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Negotiating a Nuclear Deal with North Korea Just Got a Whole Lot Harder


By Troy Stangarone

If negotiating a nuclear deal with North Korea was already a fraught proposition, President Donald Trump’s decision to no longer certify the Iran nuclear deal despite Iran’s compliance with the Joint Comprehensive Plan of Action (JCPOA) just made that prospect all the more difficult.

For decades one of the main obstacles to resolving the North Korean nuclear issue has been a lack of trust in North Korea’s ability to live up to an agreement. In the late 1990s the United States and North Korea negotiated the Agreed Framework to halt North Korea’s first push to develop a nuclear weapon and then under the Obama Administration the two sides negotiated the Leap Day Agreement to freeze North Korea’s ballistic missile tests. In both cases the agreements fell apart due to actions by North Korea.  Now the United States is taking actions in relation to the Iran nuclear agreement that raise questions about the United States willingness to live up to a negotiated agreement.

In the case of Iran, there is general agreement that it is in compliance with JCPOA. However, the Iran Nuclear Agreement Review Act (INARA) requires the president to certify not just that Iran is in technical compliance with the JCPOA, but also that the suspension of sanctions is “appropriate and proportionate” as well as in the U.S. national interests. It is on the basis that the current sanctions relief is not “appropriate and proportionate” to the steps that Iran has taken under JCPOA that President Trump decided to end certification, not on the basis of Iran’s compliance.

President Trump took this step over concerns centered on issues that the agreement was never intended to address such as Iran’s support for non-state actors such as Hezbollah and Hamas, as well as the regime’s continued ballistic missile tests. In doing so, he has moved to increase pressure on Iran over its broader behavior, but he has also raised questions about U.S. credibility in any efforts to negotiate a nuclear deal with North Korea.

The president’s decision does not mean that the United States has withdrawn from JCPOA. Instead, by refusing to certify Iran President Trump has thrown the issue back to Congress, which now has 90 days to decide whether to re-impose sanctions. The expectation is that Congress will not immediately impose sanctions, but rather work to make changes to INARA. However, should the Congress re-impose sanctions on Iran for its nuclear program the United States would be in violation of JCPOA.

With the agreement back in Congress’ hands, Senate Foreign Relations Committee Chairman Bob Corker has put forward a proposal with the Trump Administration and Senator Tom Cotton to amend INARA. Under the proposal, U.S. sanctions on Iran would snap back into place if the intelligence community determined that Iran had taken steps to enhance its nuclear program that moved it under the one year breakout period for developing a nuclear weapon. It would also use the threat of re-imposing sanctions to remove the sunset clauses in JCPOA, strengthen verification, and limit Iran’s development of advanced centrifuges.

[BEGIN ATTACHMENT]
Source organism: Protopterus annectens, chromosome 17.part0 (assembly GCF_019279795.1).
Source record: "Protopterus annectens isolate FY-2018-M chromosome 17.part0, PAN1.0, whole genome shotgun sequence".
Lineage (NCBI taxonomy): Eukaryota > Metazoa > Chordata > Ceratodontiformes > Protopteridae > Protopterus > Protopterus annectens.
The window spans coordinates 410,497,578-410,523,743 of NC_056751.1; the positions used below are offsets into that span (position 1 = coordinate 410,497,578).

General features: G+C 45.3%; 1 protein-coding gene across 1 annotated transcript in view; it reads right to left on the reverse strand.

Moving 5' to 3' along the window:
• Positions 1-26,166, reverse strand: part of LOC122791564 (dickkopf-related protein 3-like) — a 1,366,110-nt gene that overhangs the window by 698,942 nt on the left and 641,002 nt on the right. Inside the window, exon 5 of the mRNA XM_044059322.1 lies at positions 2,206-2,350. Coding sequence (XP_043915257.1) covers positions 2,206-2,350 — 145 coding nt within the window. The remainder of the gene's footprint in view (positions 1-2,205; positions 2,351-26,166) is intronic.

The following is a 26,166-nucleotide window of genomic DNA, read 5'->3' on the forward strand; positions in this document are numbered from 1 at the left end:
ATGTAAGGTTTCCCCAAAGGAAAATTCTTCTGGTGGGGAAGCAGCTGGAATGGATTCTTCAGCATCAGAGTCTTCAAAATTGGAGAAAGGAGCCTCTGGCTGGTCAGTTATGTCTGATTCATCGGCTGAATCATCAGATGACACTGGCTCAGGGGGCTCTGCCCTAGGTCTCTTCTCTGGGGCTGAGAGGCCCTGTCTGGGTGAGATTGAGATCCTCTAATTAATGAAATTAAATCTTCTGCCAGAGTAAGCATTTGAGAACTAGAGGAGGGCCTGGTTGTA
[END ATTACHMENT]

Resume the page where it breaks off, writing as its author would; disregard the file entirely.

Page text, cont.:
While all are worthy goals, in pursing changes through an amendment of U.S. law rather than new negotiations with Iran the Trump Admiration and Congress would in essence be seeking to unilateral rewrite the agreement. In fact, President Trump stated as much when he said that he would like to “make all restrictions on Iran’s nuclear activity permanent under U.S. law.” If the United States can simply redo significant provisions of an international agreement through its own domestic law, there is little incentive for North Korea to negotiate a deal with a country that will try to use its own laws to unilaterally rewrite an agreement even if North Korea lives up to its end of the bargain?

Beyond undermining U.S. credibility in talks with North Korea, refusing to certify Iran as part of an effort to negotiate better terms also signals to North Korea that any deal might be less advantageous than Pyongyang would be willing to accept. While pressure may bring North Korea back to the negotiating table, reaching an agreement with North Korea will require a tradeoff of benefits and risks on both sides. If the United States now wants better terms from Iran on the nuclear deal, a type of deal which North Korea has already indicated is unacceptable, decertifying Iran only moves the two sides potential negotiating positons further apart should talks become possible.

The decision on Iran also makes maintaining a unified international front with North Korea more difficult. U.S. credibility isn’t merely about North Korea’s willingness to trust the United States in any negotiations, but also that of our partners that the United States is working in good faith and that any agreement reached will be upheld as long as North Korea maintains the terms. If the United States cannot be trusted to keep its word should the political situation change, there is less incentive for countries such as China to bear the burden of sanctions to bring North Korea to the table.

At a time when the United States already faced a difficult nuclear crisis with North Korea, moving to unilaterally alter the Iran deal only complicates matters. The United States could now find itself dealing with two nuclear crises, more reluctance among allies and partners to help the United States, and a North Korea that has an additional reason to be skeptical of negotiating a deal with the United States, none of which are in the United States’ national interest.

Troy Stangarone is the Senior Director for Congressional Affairs and Trade at the Korea Economic Institute of America. The views expressed here are the author’s alone.

Photo from Jen Morgan’s photostream on flickr Creative Commons.

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